My intuition tells me it's a trade off between speed and security, but how did the standardisation process select these three seemingly arbitrary key lengths (namely, AES-128, AES-192, AES-256).
If cryptanalysts today were to crack the original Enigma machine, “how fast” or “how easily” could they do it? What methods would they use? The original cracking was significantly helped by operator ...
Multi-prime RSA is now a well known technique (described here): it uses $k>2$ distinct secret prime factors in the public RSA modulus, with the advantage that, using the CRT, we can gain a speed ...
For fun, I'm learning more about cryptography and hashing. I'm implementing the MD2 hash function following RFC 1319 (http://tools.ietf.org/html/rfc1319). I'll preface by saying I know there are ...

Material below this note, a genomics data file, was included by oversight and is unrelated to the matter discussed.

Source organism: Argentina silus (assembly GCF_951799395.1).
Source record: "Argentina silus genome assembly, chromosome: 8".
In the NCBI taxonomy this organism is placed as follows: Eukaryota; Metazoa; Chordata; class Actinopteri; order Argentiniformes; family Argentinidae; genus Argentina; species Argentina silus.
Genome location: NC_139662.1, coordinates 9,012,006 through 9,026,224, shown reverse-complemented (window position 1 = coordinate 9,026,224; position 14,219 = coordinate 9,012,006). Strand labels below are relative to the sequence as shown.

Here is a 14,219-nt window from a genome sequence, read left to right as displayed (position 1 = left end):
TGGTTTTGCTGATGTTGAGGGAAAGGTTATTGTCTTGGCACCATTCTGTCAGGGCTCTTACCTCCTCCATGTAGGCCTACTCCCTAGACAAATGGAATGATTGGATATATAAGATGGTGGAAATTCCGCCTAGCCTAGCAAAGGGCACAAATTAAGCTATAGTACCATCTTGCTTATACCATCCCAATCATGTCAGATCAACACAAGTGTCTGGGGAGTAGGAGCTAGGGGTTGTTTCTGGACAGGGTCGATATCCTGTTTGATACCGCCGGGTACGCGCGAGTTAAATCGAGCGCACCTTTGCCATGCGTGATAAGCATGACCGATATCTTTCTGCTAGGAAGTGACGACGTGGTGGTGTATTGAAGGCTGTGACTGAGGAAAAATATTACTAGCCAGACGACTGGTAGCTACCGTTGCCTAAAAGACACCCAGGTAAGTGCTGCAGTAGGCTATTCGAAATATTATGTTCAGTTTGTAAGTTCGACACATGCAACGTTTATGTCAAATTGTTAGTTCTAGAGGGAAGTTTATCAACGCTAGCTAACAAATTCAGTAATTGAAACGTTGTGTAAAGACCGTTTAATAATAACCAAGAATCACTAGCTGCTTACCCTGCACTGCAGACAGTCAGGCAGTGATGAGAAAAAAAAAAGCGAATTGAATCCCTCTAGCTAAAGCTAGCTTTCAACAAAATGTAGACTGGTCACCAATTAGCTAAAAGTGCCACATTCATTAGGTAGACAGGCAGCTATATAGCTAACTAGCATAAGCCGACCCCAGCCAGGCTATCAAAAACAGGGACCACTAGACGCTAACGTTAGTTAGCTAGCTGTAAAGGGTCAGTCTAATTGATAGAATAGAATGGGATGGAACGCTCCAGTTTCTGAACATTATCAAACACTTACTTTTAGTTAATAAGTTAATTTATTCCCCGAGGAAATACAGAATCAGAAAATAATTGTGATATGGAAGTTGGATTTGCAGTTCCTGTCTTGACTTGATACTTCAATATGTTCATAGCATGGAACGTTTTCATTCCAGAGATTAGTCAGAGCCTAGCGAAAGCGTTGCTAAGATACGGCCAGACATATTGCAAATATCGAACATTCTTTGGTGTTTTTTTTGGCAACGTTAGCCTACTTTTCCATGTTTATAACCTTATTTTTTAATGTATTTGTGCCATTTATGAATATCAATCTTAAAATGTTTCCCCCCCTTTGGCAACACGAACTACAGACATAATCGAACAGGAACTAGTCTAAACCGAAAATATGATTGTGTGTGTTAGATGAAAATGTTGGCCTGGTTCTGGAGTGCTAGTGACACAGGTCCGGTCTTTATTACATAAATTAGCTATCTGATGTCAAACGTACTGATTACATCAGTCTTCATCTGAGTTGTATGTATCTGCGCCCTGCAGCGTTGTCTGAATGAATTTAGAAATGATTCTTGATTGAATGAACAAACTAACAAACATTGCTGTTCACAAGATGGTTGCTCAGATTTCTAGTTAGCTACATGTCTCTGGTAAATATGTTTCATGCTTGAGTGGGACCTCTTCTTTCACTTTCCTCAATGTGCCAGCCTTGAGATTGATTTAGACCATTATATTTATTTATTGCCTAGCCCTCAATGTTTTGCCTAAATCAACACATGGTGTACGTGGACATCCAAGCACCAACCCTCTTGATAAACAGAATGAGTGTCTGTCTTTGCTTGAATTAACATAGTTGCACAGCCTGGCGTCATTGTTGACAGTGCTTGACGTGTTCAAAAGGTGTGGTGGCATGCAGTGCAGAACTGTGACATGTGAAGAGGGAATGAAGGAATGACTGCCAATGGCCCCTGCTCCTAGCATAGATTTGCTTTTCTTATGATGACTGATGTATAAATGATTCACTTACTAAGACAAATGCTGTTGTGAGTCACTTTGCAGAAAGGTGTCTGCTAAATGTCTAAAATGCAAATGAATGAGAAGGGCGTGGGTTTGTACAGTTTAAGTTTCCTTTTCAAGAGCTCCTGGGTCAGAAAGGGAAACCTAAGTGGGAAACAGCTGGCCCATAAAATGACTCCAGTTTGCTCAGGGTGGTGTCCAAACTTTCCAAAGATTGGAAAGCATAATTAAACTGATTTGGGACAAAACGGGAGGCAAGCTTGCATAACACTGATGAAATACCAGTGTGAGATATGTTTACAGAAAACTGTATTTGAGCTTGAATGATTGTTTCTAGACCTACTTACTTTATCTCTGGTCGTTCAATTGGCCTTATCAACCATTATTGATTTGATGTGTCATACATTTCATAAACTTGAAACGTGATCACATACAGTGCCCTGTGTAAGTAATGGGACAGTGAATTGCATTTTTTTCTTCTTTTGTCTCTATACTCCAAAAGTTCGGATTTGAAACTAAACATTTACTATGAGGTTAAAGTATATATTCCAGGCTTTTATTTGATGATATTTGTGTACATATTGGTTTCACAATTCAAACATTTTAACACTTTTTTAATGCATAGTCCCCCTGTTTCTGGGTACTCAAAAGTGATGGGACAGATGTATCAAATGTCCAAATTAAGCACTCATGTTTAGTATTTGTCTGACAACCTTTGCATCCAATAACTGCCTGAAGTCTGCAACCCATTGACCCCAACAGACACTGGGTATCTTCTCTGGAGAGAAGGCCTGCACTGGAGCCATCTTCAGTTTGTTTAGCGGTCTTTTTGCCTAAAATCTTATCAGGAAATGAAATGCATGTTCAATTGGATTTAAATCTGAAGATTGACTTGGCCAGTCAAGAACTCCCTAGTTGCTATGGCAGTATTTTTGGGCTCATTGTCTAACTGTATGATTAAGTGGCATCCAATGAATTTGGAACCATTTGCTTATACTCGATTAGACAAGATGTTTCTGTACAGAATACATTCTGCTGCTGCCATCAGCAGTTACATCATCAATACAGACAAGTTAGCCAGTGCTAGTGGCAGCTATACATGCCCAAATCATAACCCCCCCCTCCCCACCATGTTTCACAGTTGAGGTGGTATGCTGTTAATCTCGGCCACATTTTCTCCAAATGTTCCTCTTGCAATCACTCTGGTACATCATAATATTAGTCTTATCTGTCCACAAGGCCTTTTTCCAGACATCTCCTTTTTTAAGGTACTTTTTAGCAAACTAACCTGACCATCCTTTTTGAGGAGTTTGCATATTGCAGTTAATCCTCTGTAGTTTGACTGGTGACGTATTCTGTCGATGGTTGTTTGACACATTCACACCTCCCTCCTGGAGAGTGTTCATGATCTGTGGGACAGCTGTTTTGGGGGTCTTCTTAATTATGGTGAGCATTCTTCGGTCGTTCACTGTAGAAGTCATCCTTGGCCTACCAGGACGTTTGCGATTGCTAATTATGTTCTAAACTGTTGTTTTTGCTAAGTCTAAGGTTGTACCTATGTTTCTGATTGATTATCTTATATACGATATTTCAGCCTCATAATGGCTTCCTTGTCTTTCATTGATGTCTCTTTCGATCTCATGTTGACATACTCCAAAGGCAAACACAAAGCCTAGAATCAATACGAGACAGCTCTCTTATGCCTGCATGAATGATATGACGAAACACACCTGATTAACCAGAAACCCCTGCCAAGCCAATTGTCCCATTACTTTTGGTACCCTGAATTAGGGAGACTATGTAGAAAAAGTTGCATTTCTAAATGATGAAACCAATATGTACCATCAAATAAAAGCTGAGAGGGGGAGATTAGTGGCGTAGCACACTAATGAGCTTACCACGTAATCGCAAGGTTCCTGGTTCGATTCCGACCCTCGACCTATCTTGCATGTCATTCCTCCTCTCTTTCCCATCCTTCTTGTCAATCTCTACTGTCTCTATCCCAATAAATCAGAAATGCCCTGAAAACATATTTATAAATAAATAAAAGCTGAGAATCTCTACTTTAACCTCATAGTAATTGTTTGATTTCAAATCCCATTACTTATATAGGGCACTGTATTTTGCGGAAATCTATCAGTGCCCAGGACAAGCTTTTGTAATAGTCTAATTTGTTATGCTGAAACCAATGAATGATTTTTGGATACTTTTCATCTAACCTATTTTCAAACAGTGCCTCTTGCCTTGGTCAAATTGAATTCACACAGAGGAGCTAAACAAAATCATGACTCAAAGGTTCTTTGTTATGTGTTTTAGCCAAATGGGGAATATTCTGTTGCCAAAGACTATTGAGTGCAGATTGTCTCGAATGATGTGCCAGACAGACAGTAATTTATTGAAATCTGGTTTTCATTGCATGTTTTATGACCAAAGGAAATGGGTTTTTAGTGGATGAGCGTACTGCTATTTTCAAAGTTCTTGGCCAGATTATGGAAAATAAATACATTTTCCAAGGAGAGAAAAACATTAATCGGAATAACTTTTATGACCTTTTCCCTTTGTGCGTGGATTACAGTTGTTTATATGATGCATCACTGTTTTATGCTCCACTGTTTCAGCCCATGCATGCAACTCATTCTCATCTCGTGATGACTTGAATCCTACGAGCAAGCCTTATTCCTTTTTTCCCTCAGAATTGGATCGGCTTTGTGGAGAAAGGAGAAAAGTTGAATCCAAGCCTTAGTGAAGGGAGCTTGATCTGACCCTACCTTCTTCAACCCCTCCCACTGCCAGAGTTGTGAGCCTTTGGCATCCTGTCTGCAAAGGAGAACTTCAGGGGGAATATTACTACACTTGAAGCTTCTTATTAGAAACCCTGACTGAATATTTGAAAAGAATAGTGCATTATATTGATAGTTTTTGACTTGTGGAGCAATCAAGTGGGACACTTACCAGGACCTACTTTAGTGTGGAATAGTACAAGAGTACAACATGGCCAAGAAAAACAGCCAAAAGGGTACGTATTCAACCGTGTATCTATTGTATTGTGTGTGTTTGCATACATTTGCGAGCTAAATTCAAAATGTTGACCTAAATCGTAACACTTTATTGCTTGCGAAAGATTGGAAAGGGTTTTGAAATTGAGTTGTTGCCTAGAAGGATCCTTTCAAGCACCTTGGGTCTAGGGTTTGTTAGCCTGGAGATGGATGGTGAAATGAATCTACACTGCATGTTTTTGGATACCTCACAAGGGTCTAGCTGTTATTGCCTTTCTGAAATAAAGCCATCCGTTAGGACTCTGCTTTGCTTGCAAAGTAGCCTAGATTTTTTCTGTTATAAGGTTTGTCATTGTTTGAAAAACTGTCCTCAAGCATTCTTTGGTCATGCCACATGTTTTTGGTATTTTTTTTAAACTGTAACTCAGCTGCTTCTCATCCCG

RC4 and GOST are two major ciphers (defined as being widely used to encrypt large amounts of data) that fell to cryptanalysis (relatively) suddenly. The first becoming totally broken and the second ...
In reading about this topic recently, to my understanding, the encryption schemes used on top of the Navajo language were very simple and definitely could have been broken (my research shows they ...
I'm not talking about scytale, but encryption like RSA, DES, etc... How did exactly civil cryptography evolve after World War II?
DES has a 64-bit key size, but only 56 of those are used during encryption. The other 8 are "parity bits". What was the intended purpose of the party bits, and why are they no longer used in modern ...